Delphi for fun - looks like some interesting projects thanks to Peter Beens @pbeens for the link.
One of the events of last week was the National Computer Science Principles Summit. I tweeted about it a lot but you can get a lot of the resources and videos at the CS Principles Summit web site.
Embedded image permalink
Link to Rich Kick's resources for Computer Science Principles
An Office Mix presentation on using Code Hunt A good way to get a quick introduction to what Code Hunt is all about.
Interested in learning more about App Inventor? Follow the link for an online course.
HTML5 Canvas Basics handouts from the CSTA Conference.
Teachers new to programming, nice resource for getting started especially with CS Principles.
Resources from computational thinking through game design workshop at the CSTA annual conference.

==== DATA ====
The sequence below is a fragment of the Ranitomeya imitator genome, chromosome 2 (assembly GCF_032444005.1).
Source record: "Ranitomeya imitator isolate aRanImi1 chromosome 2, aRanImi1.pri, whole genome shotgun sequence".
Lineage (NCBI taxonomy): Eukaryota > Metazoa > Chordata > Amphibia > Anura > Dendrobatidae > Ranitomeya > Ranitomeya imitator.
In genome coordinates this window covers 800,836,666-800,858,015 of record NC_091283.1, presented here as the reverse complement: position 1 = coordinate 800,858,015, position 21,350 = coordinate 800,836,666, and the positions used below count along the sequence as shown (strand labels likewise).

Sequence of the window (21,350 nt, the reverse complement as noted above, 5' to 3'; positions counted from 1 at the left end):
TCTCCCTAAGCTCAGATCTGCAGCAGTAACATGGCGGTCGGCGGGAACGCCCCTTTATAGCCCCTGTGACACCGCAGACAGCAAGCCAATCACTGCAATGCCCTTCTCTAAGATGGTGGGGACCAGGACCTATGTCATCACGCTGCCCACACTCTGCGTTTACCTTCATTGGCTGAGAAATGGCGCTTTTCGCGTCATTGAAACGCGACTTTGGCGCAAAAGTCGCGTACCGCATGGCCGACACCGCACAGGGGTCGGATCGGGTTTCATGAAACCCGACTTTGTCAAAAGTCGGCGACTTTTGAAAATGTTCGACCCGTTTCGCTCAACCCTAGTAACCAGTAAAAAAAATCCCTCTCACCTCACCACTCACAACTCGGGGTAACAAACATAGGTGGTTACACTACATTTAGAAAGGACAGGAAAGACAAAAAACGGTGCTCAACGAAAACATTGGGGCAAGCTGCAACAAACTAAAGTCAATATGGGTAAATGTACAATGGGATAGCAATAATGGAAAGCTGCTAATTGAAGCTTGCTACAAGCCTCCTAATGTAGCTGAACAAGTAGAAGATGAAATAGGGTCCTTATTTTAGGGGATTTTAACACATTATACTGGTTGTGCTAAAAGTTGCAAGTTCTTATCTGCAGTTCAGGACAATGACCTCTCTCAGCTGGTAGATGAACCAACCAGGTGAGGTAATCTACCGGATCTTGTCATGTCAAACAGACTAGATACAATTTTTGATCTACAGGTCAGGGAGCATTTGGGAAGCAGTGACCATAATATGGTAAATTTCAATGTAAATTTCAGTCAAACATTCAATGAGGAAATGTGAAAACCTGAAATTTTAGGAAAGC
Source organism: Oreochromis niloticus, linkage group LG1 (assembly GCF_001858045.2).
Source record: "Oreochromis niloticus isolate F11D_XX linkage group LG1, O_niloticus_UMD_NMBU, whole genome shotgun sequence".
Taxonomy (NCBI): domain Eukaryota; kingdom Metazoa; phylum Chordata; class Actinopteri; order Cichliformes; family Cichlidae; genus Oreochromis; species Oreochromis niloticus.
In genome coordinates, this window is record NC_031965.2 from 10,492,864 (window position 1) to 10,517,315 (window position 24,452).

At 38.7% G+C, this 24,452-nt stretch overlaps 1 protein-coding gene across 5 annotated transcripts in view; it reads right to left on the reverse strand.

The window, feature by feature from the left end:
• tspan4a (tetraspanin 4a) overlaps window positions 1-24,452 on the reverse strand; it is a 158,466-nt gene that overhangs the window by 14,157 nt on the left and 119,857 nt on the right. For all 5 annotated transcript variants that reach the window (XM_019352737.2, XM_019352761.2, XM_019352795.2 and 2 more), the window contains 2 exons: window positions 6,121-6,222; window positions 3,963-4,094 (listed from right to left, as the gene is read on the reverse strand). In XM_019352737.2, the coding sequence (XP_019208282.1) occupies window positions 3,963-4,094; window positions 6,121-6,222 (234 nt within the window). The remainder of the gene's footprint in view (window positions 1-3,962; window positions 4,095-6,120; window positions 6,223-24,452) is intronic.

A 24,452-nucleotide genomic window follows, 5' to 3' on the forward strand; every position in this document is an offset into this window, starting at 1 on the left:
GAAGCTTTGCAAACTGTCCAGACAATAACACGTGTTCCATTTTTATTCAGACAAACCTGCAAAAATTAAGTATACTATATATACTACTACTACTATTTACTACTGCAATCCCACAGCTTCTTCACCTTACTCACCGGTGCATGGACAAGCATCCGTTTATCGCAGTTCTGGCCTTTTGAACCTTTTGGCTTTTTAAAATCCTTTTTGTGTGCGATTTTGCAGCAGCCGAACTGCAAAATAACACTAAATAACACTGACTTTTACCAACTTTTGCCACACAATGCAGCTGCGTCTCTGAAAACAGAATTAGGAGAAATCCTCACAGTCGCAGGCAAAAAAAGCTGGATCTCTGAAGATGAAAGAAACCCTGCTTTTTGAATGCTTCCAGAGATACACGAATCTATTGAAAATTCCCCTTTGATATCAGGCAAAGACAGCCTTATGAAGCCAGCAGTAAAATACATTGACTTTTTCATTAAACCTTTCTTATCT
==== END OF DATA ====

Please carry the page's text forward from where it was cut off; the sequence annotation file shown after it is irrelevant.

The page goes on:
Wednesday, July 16, 2014

Save The Date for the 2015 CSTA Annual Conference

Yes, we just finished the Computer Science Teachers Association conference. And it was a great one. You can get copies of many of the presentation decks at and video of many of them will be available soon. But it is not too soon to save the date for net year’s conference.

The 2015 CSTA Annual Conference will be held July 13th and July 14th at the Hilton DFW Lakes Executive Conference Center in Grapevine Texas. Yes! CSTA is coming to Texas. More information will be coming out in the coming months but you can put the date in your calendar.